“The usual Christian argument is that the suffering in the world is a purification for sin and is therefore a good thing. This argument is, of course, only a rationalization of sadism; but in any case it is a very poor argument. I would invite any Christian to accompany me to the children’s ward of a hospital, to watch the suffering that is there being endured, and then to persist in the assertion that those children are so morally abandoned as to deserve what they are suffering. In order to bring himself to say this, a man must destroy in himself all feelings of mercy and compassion. He must, in short, make himself as cruel as the God in whom he believes. No man who believes that all is for the best in this suffering world can keep his ethical values unimpaired, since he is always having to find excuses for pain and misery.”
Russell thus proffers the view that God is not justified in allowing evil, irrespective of whether there is free will or not: if there is a god, then he must be evil. This assertion modifies point 1 in Section 1 in that god is no longer assumed to be all-good; but he may exist.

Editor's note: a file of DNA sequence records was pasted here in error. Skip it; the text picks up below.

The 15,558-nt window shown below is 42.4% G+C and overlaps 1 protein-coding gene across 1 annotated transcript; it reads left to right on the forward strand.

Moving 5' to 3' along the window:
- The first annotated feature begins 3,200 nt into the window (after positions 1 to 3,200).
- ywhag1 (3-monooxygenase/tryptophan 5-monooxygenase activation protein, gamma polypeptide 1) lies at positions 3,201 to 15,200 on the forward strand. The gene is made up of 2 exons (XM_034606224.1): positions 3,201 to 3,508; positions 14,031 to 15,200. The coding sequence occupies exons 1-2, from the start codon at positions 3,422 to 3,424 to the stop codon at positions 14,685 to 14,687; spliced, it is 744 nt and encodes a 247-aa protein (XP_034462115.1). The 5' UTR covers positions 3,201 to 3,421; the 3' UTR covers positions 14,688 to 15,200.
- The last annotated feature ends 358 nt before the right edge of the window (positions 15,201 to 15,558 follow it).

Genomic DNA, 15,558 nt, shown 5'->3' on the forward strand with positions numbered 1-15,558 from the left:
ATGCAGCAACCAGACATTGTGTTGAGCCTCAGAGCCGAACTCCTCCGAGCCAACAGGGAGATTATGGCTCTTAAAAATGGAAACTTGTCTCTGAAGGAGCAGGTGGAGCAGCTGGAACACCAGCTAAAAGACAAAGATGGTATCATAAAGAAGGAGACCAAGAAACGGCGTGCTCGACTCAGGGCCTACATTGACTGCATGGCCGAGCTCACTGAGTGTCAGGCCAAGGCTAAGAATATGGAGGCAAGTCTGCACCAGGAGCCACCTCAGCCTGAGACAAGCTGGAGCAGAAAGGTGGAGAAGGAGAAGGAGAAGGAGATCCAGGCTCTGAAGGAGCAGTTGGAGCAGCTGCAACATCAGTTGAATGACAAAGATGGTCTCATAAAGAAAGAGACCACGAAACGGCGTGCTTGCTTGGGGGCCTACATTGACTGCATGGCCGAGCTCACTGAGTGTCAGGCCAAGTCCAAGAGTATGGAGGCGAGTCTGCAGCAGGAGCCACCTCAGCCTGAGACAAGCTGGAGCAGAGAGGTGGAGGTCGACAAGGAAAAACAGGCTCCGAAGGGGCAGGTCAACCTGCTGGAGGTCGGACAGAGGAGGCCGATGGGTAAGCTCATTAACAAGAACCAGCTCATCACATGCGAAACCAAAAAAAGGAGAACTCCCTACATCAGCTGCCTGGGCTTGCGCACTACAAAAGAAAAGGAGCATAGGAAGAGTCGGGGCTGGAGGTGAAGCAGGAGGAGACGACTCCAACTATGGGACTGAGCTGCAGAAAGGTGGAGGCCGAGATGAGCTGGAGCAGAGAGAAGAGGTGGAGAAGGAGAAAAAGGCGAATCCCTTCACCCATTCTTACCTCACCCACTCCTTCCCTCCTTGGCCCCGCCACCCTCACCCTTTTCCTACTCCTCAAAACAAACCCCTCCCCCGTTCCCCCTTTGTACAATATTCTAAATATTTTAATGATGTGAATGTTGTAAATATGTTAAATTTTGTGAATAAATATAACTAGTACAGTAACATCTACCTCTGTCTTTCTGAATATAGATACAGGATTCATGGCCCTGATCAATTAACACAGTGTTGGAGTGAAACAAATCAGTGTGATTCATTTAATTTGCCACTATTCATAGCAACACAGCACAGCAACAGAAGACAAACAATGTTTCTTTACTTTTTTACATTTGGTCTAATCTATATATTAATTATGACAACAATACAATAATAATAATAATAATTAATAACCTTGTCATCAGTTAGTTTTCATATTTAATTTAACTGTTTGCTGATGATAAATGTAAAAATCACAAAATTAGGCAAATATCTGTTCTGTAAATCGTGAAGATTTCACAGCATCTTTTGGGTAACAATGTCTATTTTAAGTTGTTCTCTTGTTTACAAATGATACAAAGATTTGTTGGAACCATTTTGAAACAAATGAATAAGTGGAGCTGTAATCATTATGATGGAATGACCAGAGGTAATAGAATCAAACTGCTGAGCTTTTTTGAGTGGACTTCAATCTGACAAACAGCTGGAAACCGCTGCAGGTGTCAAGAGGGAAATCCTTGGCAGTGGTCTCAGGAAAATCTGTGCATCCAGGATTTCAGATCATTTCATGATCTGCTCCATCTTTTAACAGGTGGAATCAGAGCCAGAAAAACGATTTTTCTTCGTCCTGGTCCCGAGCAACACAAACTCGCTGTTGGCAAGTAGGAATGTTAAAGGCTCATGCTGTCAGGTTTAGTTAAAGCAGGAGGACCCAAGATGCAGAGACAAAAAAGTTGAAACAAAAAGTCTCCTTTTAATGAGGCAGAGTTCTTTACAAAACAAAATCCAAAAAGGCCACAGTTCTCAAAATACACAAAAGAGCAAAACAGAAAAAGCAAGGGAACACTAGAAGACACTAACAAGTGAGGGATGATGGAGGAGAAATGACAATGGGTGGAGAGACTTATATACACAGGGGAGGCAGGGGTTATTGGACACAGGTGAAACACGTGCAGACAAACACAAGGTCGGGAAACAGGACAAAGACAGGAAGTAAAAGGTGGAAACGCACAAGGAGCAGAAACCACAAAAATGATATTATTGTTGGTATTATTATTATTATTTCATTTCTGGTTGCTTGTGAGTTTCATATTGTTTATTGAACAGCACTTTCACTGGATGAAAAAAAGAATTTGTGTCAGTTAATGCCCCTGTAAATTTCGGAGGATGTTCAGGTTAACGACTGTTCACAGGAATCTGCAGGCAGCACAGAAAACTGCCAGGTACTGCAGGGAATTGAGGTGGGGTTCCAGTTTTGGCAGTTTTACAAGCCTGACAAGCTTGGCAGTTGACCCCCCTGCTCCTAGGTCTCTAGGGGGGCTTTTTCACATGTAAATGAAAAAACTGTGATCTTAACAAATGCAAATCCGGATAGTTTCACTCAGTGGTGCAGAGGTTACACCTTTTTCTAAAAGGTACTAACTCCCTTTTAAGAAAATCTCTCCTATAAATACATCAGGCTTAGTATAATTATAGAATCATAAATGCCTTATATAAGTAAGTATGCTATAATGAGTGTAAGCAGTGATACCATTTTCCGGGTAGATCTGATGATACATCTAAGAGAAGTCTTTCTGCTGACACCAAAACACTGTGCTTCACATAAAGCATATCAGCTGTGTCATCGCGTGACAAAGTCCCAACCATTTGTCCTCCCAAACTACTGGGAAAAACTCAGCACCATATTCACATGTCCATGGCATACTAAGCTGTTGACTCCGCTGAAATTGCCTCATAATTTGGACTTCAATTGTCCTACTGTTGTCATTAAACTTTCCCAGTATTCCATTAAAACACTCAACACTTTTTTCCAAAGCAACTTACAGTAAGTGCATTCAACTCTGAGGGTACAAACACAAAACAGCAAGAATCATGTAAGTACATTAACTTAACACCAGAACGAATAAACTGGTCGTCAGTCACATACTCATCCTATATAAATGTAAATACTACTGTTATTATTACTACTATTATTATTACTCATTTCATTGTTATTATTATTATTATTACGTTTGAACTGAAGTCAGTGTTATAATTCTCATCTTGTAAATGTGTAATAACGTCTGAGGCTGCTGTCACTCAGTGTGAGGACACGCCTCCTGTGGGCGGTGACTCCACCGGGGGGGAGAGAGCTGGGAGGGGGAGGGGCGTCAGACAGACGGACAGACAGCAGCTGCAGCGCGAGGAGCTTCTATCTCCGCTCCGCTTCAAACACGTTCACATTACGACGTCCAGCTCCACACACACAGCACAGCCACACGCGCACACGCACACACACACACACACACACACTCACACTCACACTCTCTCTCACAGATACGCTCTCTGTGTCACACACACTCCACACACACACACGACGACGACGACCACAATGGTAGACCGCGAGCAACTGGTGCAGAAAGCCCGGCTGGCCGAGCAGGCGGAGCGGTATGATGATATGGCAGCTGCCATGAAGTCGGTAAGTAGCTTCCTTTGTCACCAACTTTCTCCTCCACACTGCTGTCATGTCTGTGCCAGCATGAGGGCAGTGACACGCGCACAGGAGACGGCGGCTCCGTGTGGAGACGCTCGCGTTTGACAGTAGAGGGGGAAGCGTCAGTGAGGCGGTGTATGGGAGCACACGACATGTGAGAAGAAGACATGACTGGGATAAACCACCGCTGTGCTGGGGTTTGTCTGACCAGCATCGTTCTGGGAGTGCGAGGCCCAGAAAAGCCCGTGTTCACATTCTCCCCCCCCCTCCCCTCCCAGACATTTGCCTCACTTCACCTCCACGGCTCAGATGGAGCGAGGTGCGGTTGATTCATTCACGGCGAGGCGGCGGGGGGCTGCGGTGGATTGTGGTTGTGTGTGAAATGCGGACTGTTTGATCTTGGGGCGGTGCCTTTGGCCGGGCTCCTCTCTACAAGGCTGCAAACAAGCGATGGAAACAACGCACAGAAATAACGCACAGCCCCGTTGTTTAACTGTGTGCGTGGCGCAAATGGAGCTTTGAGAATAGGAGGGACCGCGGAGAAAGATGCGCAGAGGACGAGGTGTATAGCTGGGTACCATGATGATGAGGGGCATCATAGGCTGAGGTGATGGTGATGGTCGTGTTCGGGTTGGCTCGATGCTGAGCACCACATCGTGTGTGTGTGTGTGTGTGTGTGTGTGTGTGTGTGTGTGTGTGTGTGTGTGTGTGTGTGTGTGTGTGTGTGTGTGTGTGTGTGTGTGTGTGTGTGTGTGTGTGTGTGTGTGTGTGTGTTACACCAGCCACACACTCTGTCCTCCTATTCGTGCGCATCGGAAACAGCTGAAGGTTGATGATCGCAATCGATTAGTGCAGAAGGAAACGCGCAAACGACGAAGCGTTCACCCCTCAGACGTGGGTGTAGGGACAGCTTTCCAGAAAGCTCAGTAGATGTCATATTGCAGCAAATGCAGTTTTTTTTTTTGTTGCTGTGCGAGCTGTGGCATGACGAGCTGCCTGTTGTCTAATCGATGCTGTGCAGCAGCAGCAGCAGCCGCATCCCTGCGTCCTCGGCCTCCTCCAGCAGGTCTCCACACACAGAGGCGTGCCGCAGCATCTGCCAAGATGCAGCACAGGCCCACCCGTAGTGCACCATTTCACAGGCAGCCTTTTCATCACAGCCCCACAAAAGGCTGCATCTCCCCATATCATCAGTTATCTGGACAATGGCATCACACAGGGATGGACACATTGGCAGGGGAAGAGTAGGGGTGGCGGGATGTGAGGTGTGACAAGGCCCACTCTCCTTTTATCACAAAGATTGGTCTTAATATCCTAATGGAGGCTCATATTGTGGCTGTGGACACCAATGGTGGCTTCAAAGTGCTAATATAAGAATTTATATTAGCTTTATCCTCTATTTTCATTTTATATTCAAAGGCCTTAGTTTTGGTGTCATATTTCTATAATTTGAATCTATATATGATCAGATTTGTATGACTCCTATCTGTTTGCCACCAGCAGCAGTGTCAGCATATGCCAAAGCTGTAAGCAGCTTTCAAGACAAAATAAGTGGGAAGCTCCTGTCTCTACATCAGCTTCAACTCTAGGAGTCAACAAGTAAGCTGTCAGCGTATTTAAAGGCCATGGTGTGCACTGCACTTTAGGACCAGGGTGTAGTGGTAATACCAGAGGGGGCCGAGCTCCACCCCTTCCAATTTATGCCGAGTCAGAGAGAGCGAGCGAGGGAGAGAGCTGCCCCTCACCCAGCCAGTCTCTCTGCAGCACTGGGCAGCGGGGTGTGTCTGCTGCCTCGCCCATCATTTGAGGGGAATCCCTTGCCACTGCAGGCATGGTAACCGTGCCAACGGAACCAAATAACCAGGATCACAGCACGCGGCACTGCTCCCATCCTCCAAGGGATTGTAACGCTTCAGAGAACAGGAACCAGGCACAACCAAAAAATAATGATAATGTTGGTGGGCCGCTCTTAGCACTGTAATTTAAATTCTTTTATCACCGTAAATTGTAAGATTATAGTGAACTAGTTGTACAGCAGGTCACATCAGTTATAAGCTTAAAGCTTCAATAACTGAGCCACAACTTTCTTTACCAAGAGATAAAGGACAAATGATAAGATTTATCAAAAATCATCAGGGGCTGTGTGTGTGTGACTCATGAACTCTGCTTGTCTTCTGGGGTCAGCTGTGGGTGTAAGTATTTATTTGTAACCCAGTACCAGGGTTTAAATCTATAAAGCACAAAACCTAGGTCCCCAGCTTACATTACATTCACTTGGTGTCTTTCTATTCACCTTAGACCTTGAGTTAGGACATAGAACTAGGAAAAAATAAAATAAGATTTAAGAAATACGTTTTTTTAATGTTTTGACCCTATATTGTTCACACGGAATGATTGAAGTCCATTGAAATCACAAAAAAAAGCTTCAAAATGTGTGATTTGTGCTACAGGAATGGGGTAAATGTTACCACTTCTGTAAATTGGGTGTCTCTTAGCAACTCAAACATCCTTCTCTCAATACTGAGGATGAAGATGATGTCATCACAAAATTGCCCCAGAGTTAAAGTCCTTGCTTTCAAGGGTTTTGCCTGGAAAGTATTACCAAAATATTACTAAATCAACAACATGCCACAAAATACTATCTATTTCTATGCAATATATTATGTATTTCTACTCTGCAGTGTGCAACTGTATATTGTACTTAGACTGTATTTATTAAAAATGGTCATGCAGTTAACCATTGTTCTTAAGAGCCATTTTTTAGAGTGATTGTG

3.5 Other possibilities
Here, I will consider three other possibilities for the Christian to escape the theodicy problem as stated in Section 1. However, it will turn out that none of them are successful.
1. The first possibility is an epistemological one and focuses on the concept of goodness in relation to God. It states that God’s goodness is not our goodness, i.e., that it is impossible for us to meaningfully apply terms such as good or evil to God. In reply, Smith (1979, p. 81) argues: “The Christian, by proclaiming that God is good, commits himself to the position that man is capable of distinguishing good from evil – for, if he is not, how did the Christian arrive at his judgment of ‘good’ as applied to God? Therefore, any attempt to resolve the problem of evil by arguing that man cannot correctly distinguish good from evil destroys the original premise which it purports to defend and thus collapses from the weight of an internal inconsistency.” See also Mackie (1982, p. 156).
If we acknowledge that we can, indeed, use these terms in a discussion of God’s character, might the Christian escape the problem of evil by simply conceding that god is evil (as suggested by Russell)? While this would undermine point 4 in the argument in Section 1, it is hardly an attractive path to take for the Christian. While he can account for the existence of moral and non-moral evil, he runs into two substantial problems: first, he departs from the classical Christian concept of God, e.g., as expressed by Jesus in Lk. 18:19: “And Jesus said to him, ‘Why do you call me good? No one is good but God alone.'” and by the Catholic Church (1994, §385): “God is infinitely good and all his works are good.”; and second, he must explain why he worships an evil being (instead of, say, solely submitting to this being).